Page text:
The ability to gather data and find new uses for it is changing marketplaces dramatically, and trucking is no exception, said David Rowan, a keynote speaker Wednesday at Transparency19 in Atlanta.
Rowan is editor-at-large and founding editor of Wired magazine’s U.K. edition. He’s recently published a book, “Non-Bullshit Innovation: Radical Ideas from the World’s Smartest Minds,” based on his visits to tech-based startups around the world.
Rowan says one key principle he uses to evaluate the risk of investing in startups is the scope of the endeavor. If it depends on a market that’s too small, that limits the potential for success, “which is why I think freight is so important.”
Trucking has adopted to some extent many of the applications Rowan mentioned in a broader sense: wireless devices placed in equipment to track location and other data, electric vehicles, autonomous operations and predictive analytics.
The trucking industry is seeing an increasing share of new employees going to work in tech startups “because the money is going there,” Rowan said. Venture capital going to trucking-related startups has been roughly doubling yearly in recent years.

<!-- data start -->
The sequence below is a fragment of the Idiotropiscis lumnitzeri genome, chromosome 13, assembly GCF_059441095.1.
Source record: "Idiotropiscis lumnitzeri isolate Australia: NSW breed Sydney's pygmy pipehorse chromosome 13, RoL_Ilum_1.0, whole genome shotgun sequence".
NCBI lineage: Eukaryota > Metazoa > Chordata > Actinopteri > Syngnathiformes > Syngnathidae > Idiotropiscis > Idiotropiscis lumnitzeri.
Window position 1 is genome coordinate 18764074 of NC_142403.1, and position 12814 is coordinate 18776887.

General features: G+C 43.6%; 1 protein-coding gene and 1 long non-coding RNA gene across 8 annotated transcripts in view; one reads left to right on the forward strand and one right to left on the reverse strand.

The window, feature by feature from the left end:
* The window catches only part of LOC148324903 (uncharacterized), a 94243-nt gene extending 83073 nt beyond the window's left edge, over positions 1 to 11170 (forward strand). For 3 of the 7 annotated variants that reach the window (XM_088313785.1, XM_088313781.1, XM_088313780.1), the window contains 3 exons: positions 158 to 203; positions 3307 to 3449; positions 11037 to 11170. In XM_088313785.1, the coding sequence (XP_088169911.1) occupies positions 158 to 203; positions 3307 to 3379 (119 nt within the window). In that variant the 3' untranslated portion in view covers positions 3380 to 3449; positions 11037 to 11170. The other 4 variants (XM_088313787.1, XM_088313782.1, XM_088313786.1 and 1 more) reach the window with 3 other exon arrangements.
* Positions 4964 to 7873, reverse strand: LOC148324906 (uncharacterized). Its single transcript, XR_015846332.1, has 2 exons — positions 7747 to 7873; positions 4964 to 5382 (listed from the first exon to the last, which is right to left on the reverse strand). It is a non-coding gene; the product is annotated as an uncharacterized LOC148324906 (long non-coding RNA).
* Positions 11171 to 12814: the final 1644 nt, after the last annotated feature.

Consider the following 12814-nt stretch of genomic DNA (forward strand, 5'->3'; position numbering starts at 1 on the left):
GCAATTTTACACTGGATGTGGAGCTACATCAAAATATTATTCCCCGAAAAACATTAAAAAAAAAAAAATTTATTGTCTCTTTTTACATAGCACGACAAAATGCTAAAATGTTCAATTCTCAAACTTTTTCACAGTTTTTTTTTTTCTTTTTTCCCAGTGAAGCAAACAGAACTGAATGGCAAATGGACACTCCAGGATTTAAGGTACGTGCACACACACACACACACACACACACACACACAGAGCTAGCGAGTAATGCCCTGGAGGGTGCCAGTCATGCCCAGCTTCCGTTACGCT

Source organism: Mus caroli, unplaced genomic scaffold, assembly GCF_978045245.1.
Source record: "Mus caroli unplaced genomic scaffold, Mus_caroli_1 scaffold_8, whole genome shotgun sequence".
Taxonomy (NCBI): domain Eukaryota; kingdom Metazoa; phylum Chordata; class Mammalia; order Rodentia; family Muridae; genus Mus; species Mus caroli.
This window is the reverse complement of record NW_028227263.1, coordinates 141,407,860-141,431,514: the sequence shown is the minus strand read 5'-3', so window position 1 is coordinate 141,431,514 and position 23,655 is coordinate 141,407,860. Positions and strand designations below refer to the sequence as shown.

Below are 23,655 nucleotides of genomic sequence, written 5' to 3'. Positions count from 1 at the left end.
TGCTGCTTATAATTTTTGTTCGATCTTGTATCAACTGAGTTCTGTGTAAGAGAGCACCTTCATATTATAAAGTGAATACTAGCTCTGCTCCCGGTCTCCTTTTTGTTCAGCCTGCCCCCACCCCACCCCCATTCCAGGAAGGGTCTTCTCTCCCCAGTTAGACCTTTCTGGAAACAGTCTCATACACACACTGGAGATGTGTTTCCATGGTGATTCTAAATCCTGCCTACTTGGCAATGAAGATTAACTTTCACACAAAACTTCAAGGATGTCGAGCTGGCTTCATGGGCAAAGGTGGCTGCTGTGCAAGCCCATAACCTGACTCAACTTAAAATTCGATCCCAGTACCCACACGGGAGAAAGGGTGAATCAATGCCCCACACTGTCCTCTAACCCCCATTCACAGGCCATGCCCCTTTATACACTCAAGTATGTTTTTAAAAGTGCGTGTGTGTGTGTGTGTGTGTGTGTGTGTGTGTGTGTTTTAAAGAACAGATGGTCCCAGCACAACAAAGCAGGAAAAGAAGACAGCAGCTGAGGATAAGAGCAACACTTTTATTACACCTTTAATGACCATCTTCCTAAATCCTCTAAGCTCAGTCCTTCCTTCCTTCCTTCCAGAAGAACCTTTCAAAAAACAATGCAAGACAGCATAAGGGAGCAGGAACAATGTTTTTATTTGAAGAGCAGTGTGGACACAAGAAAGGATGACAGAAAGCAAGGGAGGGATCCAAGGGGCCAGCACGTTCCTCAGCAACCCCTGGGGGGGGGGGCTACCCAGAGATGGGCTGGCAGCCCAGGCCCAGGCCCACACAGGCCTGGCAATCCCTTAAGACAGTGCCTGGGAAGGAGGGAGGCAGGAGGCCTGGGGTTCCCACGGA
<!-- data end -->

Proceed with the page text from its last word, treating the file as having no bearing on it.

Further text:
Many such companies were among the approximately 50 exhibitors at the three-day Transparency19. It was produced by Freightwaves, which offers trucking data products and services and whose leaders founded the Blockchain in Trucking Alliance. The companies offer new efficiencies in logistics, freight matching, document and payment processing and other areas.
Rowan said trucking’s application of blockchain, a distributed ledger of transactions, is still very early, but companies such as dexFreight are starting to prove its worth. That firm is a logistics platform that enables supply chain parties to collaborate more efficiently.
“Watch this space. Ignore the hype,” Rowan said of blockchain. “There are some really important things about to happen.”
Autonomous vehicle development will continue, partly because of safety gains. It will also lead to “quirky things we didn’t really predict,” he said, such as automated grocery store delivery. “If you get the munchies in the middle of the night, click the app and the grocery store will come to you.”
Given that Africa and other parts of the world have large populations with poor highway access, “Drone delivery is coming,“ Rowan said. However, there is risk because many of the drones are made in China. “There are questions about whether we want Chinese databases knowing what’s happening with logistics in other parts of the world.”